The future is multiple, not singular.

I’ve long enjoyed the blog posts by Richard Jones on economic productivity and growth – his perspective from physics is always interesting. As I met him in real life for the first time this past week, I also downloaded his free e-book Against Transhumanism (download here) – a brief, compelling demolition of the idea that digital technology is hurtling us towards a ‘singularity’. The most famous transhumanist is Ray Kurzweil, I suppose, of [amazon_link id=”0715635611″ target=”_blank” ]The Singularity is Near[/amazon_link]. Prof Jones points out that:

a) exponential growth (as per Moore’s Law) cannot deliver a singularity, as the value of expnential functions is finite – unless the rate of technological improvement is constantly increasing without limit. Seems a stretch, looking at either current productivity figures or any history at all.

b) transhumanism is an apocalyptic religion, not a scientific theory.

c) To quote the e-book: “The idea that history is destiny has proved to be an extremely
bad one, and I don’t think the idea that technology is destiny will necessarily work out that well either. I do believe in progress, in the sense that I think it’s clear that the material conditions are much better now for a majority of people than they were two hundred years ago. But I don’t think the continuation of this trend is inevitable. I don’t think the progress we’ve achieved is irreversible, either, given the problems, like climate change and resource shortages, that we have been storing up for ourselves in the future. I think people who believe that further technological progress is inevitable actually make it less likely – why do
the hard work to make the world a better place, if you think that these bigger impersonal forces make your efforts futile?”

It’s well worth a read, along with the Soft Machines blog.There is a super-clear explanation of the implications of nano-technology,as you might expect from the author of the [amazon_link id=”0199226628″ target=”_blank” ]Soft Machines [/amazon_link]book.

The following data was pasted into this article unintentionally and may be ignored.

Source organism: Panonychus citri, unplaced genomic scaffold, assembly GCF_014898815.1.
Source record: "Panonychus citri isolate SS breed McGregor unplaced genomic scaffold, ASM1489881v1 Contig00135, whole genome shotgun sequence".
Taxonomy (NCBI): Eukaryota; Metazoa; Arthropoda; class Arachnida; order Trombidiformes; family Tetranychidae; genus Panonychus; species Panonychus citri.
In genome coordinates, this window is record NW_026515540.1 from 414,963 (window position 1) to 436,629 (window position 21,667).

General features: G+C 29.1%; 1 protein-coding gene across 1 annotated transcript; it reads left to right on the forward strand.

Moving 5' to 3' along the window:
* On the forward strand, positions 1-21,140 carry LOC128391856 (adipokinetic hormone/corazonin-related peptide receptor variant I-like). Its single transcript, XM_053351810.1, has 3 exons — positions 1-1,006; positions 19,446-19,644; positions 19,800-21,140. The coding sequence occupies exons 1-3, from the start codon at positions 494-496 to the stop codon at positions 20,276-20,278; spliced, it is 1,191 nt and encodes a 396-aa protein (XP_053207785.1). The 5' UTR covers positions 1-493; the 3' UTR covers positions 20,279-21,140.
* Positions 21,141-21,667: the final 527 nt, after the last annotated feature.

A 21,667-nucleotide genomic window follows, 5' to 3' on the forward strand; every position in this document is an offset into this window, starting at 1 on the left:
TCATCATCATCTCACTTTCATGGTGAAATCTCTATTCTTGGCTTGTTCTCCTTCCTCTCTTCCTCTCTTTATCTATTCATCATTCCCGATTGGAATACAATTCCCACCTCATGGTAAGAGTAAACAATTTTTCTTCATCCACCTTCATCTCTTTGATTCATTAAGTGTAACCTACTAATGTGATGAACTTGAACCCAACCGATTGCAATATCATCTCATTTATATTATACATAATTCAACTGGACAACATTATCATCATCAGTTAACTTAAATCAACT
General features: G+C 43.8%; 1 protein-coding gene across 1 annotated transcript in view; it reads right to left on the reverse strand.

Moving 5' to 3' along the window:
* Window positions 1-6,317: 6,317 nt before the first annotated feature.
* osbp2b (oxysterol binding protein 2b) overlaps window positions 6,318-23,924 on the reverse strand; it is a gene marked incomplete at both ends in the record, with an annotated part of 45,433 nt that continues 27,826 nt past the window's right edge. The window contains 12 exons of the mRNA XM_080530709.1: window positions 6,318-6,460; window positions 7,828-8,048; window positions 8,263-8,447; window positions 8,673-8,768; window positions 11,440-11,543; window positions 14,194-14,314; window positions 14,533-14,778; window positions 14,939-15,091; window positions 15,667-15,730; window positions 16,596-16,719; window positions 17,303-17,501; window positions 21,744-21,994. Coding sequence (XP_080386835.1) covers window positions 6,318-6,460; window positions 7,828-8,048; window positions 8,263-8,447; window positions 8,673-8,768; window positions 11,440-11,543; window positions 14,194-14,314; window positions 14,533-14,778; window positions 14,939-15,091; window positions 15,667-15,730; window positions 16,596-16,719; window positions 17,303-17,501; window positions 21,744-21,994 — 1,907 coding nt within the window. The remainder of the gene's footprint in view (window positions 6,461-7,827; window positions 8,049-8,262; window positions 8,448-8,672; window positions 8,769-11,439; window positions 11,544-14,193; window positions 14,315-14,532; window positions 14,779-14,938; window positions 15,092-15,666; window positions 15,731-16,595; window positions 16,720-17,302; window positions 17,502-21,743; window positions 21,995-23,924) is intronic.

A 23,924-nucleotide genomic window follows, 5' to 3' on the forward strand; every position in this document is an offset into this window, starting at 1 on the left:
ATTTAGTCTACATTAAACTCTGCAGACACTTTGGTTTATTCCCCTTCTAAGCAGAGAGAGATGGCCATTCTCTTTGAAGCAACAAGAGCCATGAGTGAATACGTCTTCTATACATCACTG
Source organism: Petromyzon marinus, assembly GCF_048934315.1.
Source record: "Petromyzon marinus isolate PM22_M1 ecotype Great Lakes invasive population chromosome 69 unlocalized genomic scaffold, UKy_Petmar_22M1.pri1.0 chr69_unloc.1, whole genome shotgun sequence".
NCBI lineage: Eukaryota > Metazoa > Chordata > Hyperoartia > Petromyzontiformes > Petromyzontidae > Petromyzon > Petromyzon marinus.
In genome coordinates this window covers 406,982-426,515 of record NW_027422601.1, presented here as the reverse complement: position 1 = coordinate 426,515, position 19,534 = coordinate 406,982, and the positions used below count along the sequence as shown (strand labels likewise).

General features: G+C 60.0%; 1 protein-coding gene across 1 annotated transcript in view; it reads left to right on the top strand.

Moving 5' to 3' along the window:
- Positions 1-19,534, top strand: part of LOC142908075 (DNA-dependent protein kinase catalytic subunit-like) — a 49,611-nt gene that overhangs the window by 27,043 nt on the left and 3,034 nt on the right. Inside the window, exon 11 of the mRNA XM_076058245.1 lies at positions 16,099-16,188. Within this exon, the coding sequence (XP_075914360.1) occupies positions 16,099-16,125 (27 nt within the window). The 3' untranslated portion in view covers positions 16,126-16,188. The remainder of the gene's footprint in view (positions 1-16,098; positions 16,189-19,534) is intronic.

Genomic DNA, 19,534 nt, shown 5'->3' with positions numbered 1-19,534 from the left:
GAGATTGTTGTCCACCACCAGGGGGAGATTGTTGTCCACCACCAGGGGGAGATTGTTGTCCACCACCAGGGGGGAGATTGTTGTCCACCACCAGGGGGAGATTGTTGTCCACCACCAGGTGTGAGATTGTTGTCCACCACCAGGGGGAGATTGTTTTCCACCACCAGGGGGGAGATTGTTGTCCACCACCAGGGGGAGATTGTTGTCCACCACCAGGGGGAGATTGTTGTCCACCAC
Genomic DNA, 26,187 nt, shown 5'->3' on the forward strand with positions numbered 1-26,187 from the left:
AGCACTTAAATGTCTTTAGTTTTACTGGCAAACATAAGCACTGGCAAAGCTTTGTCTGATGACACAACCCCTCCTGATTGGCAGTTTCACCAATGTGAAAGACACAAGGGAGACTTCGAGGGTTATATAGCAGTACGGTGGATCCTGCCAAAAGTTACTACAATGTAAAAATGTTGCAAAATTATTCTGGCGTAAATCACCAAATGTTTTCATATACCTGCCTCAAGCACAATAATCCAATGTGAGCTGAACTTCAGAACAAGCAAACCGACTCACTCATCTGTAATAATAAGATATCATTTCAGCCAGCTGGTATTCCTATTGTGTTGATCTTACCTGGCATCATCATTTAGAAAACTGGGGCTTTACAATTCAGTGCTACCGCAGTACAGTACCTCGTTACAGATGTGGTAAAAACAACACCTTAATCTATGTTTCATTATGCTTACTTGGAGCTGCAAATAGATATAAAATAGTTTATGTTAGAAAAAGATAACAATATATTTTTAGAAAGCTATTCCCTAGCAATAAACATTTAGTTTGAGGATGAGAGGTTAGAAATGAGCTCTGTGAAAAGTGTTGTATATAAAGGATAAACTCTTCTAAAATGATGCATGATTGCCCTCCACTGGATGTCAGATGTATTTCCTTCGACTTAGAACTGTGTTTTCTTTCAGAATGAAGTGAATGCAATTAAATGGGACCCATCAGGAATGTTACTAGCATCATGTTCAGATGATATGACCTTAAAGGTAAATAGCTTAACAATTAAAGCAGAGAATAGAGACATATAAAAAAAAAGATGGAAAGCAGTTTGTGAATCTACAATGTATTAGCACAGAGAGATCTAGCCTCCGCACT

[amazon_image id=”0198528558″ link=”true” target=”_blank” size=”medium” ]Soft Machines: Nanotechnology and Life[/amazon_image]

There’s also a chapter on why it’s unlikely you’ll ever be able to upload your brain to the cloud. Above all, though, the book explains why transhumanism is a Dangerous Idea. The idea of a Singularity has been described as the ‘Rapture of the Nerds’ (attributed to [amazon_link id=”1857238338″ target=”_blank” ]Ken McLeod[/amazon_link]), which makes it sound like the lunatic fringe. But as Prof Jones points out, the Silicon Valley crowd are seriously influential; and their view that technology has its own irresistible dynamic – the techno-determinism – elbows aside the truth that the results of technological discovery are socially determined: “Why would you want to think of technology, not as something that is shaped by human choices, but as an autonomous force with a logic and direction of its own? Although people who think this way may like to think of themselves as progressive and futuristic, it’s actually a rather conservative position, which finds it easy to assume that the way things will be in the future is inevitable and always for the best.”

Written by a physicist but like a true social scientist. The future is multiple, not singular.

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